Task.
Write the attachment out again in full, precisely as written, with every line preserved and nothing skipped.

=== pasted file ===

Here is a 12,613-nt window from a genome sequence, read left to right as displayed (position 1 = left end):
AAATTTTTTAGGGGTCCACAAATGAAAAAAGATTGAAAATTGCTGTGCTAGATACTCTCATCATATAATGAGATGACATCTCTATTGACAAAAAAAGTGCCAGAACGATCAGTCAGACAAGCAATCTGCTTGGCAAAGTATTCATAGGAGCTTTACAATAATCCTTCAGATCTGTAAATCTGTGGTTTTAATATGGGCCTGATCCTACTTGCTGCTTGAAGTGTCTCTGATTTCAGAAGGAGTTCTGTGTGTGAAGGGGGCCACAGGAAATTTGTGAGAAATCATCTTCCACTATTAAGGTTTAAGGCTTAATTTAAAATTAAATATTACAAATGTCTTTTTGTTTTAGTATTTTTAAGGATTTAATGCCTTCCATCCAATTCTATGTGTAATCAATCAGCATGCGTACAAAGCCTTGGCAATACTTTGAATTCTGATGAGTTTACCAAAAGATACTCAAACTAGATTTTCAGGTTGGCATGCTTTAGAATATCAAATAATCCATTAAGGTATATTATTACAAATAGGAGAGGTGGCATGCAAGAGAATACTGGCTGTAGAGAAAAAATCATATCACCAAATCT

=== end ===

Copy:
Here is a 12,613-nt window from a genome sequence, read left to right as displayed (position 1 = left end):
AAATTTTTTAGGGGTCCACAAATGAAAAAAGATTGAAAATTGCTGTGCTAGATACTCTCATCATATAATGAGATGACATCTCTATTGACAAAAAAAGTGCCAGAACGATCAGTCAGACAAGCAATCTGCTTGGCAAAGTATTCATAGGAGCTTTACAATAATCCTTCAGATCTGTAAATCTGTGGTTTTAATATGGGCCTGATCCTACTTGCTGCTTGAAGTGTCTCTGATTTCAGAAGGAGTTCTGTGTGTGAAGGGGGCCACAGGAAATTTGTGAGAAATCATCTTCCACTATTAAGGTTTAAGGCTTAATTTAAAATTAAATATTACAAATGTCTTTTTGTTTTAGTATTTTTAAGGATTTAATGCCTTCCATCCAATTCTATGTGTAATCAATCAGCATGCGTACAAAGCCTTGGCAATACTTTGAATTCTGATGAGTTTACCAAAAGATACTCAAACTAGATTTTCAGGTTGGCATGCTTTAGAATATCAAATAATCCATTAAGGTATATTATTACAAATAGGAGAGGTGGCATGCAAGAGAATACTGGCTGTAGAGAAAAAATCATATCACCAAATCT